Of the property, Crowley said in his 1922 book The Confessions of Aleister Crowley,“There should be a door opening to the north from the room of which you make your oratory. Outside this door, you construct a terrace covered with fine river sand. This ends in a ‘lodge’ where the spirits may congregate. It would appear the simplest thing in the world for a man with forty thousand pounds, who is ready to spend every penny of it on the achievement of his purpose, to find a suitable house in a very few weeks. But a magical house is as hard to find as a magical book to publish.”

While building his lodge, which took six months to complete, he invited his dear friend and fellow member of the magical cult the Order of the Golden Dawn, Charles Rosher, to help in the construction.  Intent on staying for months, he left after three weeks, stating that a presence of unseen and evil forces had descended on the house and had made his life a living hell.

There are some that believe that Crowley created the monster after abruptly terminating a magical ritual near Boleskine House by the lake. That he evoked some terrible elemental creature into our world and into the loch, an amorphous entity with more ties to consciousness than nuts and bolts reality.  

Okay… we’re wading out a little deep now.  Ah hell, we might as well go deeper.  There’s even a theory that Aleister Crowley is Barbara Bush’s father.  Long story short: Crowley was expelled from Italy following the death of one of his follower’s during a magical ritual.  This is why the British press began to dub him as “The Wickedest Man in the World.”  Crowley was exiled to France, where he stayed at the home of Frank and Nellie O’Hara.  They were visited by Nellie’s American friend Pauline Pierce, the wife of Marvin Pierce and president of the McCall Corporation, a magazine publisher.

During Pauline’s visit, she took part in a ritual that Crowley dubbed “the supreme ordeal,” an initiation into the Masonic Ipsissimus Grade, which… let’s just say, involved being intimate with both parties involved.  Pauline soon returned to America, and eight months later, on June 8, 1925, she gave birth to a daughter named Barbara.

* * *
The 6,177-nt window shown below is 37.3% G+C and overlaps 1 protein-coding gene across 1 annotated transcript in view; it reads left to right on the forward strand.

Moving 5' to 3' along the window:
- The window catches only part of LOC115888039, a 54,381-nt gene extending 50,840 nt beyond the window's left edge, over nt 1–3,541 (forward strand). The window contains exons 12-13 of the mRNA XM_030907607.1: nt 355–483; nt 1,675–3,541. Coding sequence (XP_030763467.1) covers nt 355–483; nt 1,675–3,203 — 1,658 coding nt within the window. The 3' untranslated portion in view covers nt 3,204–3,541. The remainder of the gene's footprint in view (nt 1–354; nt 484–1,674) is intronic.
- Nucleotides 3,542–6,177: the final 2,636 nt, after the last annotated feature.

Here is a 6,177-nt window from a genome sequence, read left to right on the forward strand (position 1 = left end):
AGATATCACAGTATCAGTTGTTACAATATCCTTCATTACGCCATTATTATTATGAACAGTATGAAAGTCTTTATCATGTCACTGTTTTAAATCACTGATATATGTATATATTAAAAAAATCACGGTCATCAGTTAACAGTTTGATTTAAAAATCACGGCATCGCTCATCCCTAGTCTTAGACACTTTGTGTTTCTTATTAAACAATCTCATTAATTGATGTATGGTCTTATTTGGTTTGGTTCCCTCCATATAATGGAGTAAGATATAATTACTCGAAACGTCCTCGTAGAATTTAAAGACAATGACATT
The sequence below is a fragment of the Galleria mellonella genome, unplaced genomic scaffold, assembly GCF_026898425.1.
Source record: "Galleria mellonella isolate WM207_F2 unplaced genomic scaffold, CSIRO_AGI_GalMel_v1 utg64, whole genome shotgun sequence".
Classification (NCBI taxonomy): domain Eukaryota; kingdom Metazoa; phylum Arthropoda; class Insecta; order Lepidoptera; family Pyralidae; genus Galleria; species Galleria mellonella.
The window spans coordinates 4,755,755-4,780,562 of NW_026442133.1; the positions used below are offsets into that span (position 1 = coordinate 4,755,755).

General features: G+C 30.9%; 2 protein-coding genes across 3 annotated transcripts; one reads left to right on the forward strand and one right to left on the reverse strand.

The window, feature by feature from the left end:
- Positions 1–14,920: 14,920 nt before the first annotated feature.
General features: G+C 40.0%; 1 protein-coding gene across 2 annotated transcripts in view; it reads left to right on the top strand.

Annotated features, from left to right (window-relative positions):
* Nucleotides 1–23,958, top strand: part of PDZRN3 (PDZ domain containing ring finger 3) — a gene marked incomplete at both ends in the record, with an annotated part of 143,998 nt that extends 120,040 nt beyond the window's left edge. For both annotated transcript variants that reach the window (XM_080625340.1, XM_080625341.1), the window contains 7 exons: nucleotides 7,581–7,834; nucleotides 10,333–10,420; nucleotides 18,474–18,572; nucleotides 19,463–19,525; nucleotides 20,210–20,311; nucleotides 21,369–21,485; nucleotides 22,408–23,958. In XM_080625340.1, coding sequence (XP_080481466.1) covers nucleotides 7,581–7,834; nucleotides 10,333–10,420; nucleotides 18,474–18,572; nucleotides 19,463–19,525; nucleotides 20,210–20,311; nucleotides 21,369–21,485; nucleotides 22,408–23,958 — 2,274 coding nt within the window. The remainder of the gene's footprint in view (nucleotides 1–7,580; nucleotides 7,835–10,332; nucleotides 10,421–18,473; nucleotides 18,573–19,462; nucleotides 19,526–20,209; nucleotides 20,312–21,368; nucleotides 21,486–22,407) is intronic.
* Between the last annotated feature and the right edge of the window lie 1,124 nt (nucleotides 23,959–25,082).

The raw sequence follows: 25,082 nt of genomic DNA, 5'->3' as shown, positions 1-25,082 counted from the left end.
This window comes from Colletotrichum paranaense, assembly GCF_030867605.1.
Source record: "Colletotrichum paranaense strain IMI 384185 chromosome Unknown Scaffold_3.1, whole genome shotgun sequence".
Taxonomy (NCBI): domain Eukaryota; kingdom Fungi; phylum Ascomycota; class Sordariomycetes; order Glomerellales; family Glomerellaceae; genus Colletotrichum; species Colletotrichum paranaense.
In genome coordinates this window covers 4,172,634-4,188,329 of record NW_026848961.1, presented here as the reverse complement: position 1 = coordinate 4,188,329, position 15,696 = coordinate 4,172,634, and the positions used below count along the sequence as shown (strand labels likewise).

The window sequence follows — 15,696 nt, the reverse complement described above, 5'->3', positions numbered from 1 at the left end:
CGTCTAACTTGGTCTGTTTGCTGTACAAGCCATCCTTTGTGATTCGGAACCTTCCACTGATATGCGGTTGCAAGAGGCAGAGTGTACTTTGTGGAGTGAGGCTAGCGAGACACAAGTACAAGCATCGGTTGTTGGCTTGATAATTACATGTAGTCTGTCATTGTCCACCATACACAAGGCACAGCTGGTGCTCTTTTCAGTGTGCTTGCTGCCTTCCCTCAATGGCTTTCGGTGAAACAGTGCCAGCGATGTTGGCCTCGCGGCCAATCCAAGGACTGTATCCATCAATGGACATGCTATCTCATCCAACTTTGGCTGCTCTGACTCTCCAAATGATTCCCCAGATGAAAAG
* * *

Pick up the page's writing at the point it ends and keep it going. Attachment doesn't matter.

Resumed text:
A Picture of Barbara Bush and Aleister Crowley
Photo credit: Phil Man

Now I’m not saying that one of our presidents was a direct descendant of a man whose own mother referred to him as The Great Beast.  That would be crazy.  Almost like sayings there’s some strange magical shapeshifting elemental living in the deep, dark waters of Loch Ness.

But, and just go with me on this one, when you look at this side-by-side picture of Barbara and Aleister, the resemblance is a little uncanny.

Did the world’s most famous magician besides Blaine and Copperfield literally put something into the water?  And how does this explain the sightings that took place before Crowley even showed up?  Maybe there was something there already, and like some other areas of the world, there’s an energy there that modern science has failed to understand.  What if there is an entity or entities that, when seen, show us what it wants us to see?

Only time will tell what the future of Loch Ness will look like.  People will still gather at its dark shores hoping for a glimpse or some glimmer of proof of a monster many believe to exist.  The truth is out there, or in this case maybe, just maybe, it’s down there.

Have you had a sighting?  Text 702-875-1848 or message @beyondthebeyond1 on Instagram.

Tanner Rush

Disclaimer: The views and opinions expressed in this article are solely those of the author and do not necessarily reflect the official policy or position of Eastern Sierra Now. Readers are encouraged to conduct further research and consult with relevant experts or professionals before making any decisions or taking any actions based on the information provided in this article.

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9 months ago

Appreciate the relative deep dive into Aleister – thought you might only focus on the mainline history of Nessie considering the recent search effort and all.